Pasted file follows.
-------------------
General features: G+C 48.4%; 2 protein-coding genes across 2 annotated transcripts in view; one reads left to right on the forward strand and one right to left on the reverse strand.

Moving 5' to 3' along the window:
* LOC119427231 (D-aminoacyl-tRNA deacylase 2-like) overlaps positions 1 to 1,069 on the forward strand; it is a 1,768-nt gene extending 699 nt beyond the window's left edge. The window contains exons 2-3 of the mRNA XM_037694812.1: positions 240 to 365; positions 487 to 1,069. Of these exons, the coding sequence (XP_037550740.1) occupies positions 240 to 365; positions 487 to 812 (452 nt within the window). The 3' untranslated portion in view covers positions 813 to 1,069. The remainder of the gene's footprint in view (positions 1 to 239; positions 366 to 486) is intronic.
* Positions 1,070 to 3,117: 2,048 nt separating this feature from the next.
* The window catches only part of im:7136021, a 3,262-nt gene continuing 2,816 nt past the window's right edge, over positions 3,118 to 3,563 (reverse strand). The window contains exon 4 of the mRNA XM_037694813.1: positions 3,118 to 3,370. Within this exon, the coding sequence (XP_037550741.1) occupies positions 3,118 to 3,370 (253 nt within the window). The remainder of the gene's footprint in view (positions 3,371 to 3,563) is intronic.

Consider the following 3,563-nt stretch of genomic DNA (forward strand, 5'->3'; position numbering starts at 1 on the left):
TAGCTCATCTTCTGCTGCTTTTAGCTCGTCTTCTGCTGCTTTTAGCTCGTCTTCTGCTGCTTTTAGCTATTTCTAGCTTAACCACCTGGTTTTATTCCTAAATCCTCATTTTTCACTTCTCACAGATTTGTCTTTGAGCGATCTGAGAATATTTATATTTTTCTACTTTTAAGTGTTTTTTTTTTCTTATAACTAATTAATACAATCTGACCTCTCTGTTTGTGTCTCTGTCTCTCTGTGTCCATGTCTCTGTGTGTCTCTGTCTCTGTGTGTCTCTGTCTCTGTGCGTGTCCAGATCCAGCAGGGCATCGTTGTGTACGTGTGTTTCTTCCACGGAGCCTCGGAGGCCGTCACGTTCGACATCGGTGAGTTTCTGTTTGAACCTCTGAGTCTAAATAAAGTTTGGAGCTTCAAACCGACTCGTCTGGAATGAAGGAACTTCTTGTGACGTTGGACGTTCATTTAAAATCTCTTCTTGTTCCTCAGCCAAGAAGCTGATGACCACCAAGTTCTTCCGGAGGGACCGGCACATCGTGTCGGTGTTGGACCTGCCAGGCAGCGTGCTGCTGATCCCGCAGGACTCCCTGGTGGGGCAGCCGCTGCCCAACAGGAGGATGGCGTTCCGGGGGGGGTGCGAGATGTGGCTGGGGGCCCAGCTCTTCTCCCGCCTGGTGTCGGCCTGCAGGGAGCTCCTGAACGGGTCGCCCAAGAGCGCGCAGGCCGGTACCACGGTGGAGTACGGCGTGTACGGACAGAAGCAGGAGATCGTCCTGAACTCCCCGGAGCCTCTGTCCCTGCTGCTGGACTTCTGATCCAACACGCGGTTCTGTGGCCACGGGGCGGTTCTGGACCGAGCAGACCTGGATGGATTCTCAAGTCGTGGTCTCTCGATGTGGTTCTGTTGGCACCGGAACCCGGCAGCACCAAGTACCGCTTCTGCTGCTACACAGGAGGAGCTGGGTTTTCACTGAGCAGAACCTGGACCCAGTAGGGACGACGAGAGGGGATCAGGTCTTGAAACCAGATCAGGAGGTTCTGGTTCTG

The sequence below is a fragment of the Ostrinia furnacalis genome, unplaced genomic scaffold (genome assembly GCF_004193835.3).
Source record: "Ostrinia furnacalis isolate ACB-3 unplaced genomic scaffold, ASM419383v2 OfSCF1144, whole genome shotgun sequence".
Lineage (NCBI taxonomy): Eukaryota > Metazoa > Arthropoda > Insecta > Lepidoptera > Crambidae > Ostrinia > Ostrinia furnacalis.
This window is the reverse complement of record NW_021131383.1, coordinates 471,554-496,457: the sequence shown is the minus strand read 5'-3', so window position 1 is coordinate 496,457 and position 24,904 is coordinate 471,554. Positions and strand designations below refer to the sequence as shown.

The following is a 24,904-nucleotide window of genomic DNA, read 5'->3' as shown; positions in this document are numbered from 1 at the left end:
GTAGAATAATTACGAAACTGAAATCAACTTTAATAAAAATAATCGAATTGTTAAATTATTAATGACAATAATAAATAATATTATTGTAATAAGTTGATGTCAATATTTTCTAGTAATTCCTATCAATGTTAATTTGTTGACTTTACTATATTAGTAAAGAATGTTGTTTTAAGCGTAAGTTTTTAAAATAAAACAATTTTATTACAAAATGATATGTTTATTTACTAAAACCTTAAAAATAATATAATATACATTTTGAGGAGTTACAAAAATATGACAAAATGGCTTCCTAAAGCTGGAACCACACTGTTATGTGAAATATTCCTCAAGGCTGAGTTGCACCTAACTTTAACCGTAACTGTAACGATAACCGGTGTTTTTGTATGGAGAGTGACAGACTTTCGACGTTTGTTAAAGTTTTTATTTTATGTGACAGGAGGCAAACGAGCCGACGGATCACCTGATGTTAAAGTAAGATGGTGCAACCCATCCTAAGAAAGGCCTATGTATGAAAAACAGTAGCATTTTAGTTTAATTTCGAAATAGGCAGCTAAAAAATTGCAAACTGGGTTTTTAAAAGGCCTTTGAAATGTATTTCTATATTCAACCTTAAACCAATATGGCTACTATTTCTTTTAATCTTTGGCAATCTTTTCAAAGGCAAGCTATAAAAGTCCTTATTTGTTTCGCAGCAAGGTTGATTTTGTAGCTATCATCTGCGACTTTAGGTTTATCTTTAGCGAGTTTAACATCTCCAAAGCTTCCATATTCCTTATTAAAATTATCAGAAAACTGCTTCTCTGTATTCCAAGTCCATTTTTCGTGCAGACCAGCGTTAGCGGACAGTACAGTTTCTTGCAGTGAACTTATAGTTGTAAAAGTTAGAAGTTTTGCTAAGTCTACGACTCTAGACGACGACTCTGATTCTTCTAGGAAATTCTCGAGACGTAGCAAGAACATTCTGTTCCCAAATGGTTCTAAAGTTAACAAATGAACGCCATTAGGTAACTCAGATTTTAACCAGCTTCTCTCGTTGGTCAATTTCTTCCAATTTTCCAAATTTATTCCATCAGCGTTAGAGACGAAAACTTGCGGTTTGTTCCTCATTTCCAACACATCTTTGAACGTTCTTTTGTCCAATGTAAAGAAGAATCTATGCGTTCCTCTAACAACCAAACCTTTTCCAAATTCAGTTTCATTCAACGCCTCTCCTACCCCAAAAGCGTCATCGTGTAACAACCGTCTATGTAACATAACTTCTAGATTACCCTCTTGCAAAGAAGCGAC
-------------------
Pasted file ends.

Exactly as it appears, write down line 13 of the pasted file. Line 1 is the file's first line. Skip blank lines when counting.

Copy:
GTAGAATAATTACGAAACTGAAATCAACTTTAATAAAAATAATCGAATTGTTAAATTATTAATGACAATAATAAATAATATTATTGTAATAAGTTGATGTCAATATTTTCTAGTAATTCCTATCAATGTTAATTTGTTGACTTTACTATATTAGTAAAGAATGTTGTTTTAAGCGTAAGTTTTTAAAATAAAACAATTTTATTACAAAATGATATGTTTATTTACTAAAACCTTAAAAATAATATAATATACATTTTGAGGAGTTACAAAAATATGACAAAATGGCTTCCTAAAGCTGGAACCACACTGTTATGTGAAATATTCCTCAAGGCTGAGTTGCACCTAACTTTAACCGTAACTGTAACGATAACCGGTGTTTTTGTATGGAGAGTGACAGACTTTCGACGTTTGTTAAAGTTTTTATTTTATGTGACAGGAGGCAAACGAGCCGACGGATCACCTGATGTTAAAGTAAGATGGTGCAACCCATCCTAAGAAAGGCCTATGTATGAAAAACAGTAGCATTTTAGTTTAATTTCGAAATAGGCAGCTAAAAAATTGCAAACTGGGTTTTTAAAAGGCCTTTGAAATGTATTTCTATATTCAACCTTAAACCAATATGGCTACTATTTCTTTTAATCTTTGGCAATCTTTTCAAAGGCAAGCTATAAAAGTCCTTATTTGTTTCGCAGCAAGGTTGATTTTGTAGCTATCATCTGCGACTTTAGGTTTATCTTTAGCGAGTTTAACATCTCCAAAGCTTCCATATTCCTTATTAAAATTATCAGAAAACTGCTTCTCTGTATTCCAAGTCCATTTTTCGTGCAGACCAGCGTTAGCGGACAGTACAGTTTCTTGCAGTGAACTTATAGTTGTAAAAGTTAGAAGTTTTGCTAAGTCTACGACTCTAGACGACGACTCTGATTCTTCTAGGAAATTCTCGAGACGTAGCAAGAACATTCTGTTCCCAAATGGTTCTAAAGTTAACAAATGAACGCCATTAGGTAACTCAGATTTTAACCAGCTTCTCTCGTTGGTCAATTTCTTCCAATTTTCCAAATTTATTCCATCAGCGTTAGAGACGAAAACTTGCGGTTTGTTCCTCATTTCCAACACATCTTTGAACGTTCTTTTGTCCAATGTAAAGAAGAATCTATGCGTTCCTCTAACAACCAAACCTTTTCCAAATTCAGTTTCATTCAACGCCTCTCCTACCCCAAAAGCGTCATCGTGTAACAACCGTCTATGTAACATAACTTCTAGATTACCCTCTTGCAAAGAAGCGAC